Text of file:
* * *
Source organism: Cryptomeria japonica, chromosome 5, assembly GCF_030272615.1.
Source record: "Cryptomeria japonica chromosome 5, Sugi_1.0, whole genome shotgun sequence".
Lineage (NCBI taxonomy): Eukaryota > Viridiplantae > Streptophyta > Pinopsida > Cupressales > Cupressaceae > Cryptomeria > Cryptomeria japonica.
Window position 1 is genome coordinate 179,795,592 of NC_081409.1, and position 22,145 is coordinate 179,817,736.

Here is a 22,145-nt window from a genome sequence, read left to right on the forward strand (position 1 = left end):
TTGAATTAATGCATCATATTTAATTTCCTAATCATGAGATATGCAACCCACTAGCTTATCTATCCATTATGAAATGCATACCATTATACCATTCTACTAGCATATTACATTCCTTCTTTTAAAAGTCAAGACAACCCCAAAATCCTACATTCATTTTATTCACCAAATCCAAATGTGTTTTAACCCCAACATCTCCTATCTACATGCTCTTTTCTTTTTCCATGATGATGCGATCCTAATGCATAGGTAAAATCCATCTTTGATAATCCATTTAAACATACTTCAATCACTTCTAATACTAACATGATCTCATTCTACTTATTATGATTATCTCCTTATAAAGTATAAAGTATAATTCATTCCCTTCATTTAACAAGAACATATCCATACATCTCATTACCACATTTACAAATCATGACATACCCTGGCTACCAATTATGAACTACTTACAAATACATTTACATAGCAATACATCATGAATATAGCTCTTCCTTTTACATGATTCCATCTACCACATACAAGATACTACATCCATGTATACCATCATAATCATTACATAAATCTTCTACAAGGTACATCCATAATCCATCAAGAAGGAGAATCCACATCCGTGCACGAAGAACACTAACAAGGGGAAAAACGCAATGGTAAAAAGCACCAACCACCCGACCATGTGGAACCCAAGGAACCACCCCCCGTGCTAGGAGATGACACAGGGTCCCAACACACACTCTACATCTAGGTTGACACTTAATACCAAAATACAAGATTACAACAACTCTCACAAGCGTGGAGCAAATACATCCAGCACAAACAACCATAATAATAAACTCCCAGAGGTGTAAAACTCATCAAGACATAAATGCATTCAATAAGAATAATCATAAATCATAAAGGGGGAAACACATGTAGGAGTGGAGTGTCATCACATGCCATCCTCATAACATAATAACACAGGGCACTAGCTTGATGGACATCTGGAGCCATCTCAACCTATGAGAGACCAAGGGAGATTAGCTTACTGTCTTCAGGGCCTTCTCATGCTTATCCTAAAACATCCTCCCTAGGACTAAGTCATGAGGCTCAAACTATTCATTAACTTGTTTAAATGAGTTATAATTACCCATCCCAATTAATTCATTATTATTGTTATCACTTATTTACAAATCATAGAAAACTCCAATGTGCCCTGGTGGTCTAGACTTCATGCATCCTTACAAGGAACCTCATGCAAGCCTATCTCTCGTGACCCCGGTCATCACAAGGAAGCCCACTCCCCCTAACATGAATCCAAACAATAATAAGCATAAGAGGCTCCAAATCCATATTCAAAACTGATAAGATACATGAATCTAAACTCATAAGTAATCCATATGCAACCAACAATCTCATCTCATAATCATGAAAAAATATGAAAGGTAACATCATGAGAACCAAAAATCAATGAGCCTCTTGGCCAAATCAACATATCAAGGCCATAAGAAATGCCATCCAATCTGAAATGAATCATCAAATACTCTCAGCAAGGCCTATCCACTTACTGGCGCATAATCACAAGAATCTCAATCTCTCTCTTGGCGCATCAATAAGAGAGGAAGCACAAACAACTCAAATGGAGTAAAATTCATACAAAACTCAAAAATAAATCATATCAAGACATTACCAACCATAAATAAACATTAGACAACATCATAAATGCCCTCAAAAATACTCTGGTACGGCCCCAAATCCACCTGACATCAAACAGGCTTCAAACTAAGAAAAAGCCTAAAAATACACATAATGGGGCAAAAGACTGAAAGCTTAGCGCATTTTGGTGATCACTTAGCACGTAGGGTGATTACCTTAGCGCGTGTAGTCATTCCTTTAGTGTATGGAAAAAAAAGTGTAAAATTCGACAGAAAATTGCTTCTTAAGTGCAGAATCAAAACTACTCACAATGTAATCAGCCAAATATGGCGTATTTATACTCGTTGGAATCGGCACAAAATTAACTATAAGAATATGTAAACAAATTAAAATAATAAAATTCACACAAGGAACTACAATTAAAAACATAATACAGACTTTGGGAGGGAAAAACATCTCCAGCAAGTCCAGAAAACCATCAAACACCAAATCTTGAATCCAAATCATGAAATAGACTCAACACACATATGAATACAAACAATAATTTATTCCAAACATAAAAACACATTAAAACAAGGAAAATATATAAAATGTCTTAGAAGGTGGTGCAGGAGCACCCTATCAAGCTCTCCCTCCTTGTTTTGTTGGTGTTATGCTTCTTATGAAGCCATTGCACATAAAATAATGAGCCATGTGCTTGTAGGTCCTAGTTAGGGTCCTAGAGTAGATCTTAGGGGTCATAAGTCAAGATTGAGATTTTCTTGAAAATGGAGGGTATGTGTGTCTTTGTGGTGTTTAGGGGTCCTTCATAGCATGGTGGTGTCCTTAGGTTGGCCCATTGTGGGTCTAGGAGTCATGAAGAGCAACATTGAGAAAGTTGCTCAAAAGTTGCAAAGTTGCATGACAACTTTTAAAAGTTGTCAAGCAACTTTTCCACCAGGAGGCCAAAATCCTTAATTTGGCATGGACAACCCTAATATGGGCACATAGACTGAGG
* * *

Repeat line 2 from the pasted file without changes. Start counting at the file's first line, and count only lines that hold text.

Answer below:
Source record: "Cryptomeria japonica chromosome 5, Sugi_1.0, whole genome shotgun sequence".